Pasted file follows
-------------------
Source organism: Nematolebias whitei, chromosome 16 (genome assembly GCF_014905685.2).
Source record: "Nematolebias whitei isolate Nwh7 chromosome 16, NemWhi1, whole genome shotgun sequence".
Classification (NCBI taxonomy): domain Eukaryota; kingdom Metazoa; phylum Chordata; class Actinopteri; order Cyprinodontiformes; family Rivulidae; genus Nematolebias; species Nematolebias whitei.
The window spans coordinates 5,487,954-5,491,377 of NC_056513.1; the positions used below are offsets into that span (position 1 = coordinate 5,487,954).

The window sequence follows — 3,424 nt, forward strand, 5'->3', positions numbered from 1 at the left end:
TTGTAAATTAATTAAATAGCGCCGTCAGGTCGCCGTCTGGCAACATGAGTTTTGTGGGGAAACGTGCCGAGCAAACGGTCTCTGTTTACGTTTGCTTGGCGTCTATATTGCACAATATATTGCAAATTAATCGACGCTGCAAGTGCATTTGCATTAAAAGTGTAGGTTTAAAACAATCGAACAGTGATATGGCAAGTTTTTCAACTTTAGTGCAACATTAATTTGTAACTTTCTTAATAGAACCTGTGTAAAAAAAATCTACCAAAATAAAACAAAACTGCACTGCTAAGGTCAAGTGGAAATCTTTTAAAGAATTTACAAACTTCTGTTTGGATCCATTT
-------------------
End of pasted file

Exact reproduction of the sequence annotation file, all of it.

Source organism: Nematolebias whitei, chromosome 16 (genome assembly GCF_014905685.2).
Source record: "Nematolebias whitei isolate Nwh7 chromosome 16, NemWhi1, whole genome shotgun sequence".
Classification (NCBI taxonomy): domain Eukaryota; kingdom Metazoa; phylum Chordata; class Actinopteri; order Cyprinodontiformes; family Rivulidae; genus Nematolebias; species Nematolebias whitei.
The window spans coordinates 5,487,954-5,491,377 of NC_056513.1; the positions used below are offsets into that span (position 1 = coordinate 5,487,954).

The window sequence follows — 3,424 nt, forward strand, 5'->3', positions numbered from 1 at the left end:
TTGTAAATTAATTAAATAGCGCCGTCAGGTCGCCGTCTGGCAACATGAGTTTTGTGGGGAAACGTGCCGAGCAAACGGTCTCTGTTTACGTTTGCTTGGCGTCTATATTGCACAATATATTGCAAATTAATCGACGCTGCAAGTGCATTTGCATTAAAAGTGTAGGTTTAAAACAATCGAACAGTGATATGGCAAGTTTTTCAACTTTAGTGCAACATTAATTTGTAACTTTCTTAATAGAACCTGTGTAAAAAAAATCTACCAAAATAAAACAAAACTGCACTGCTAAGGTCAAGTGGAAATCTTTTAAAGAATTTACAAACTTCTGTTTGGATCCATTT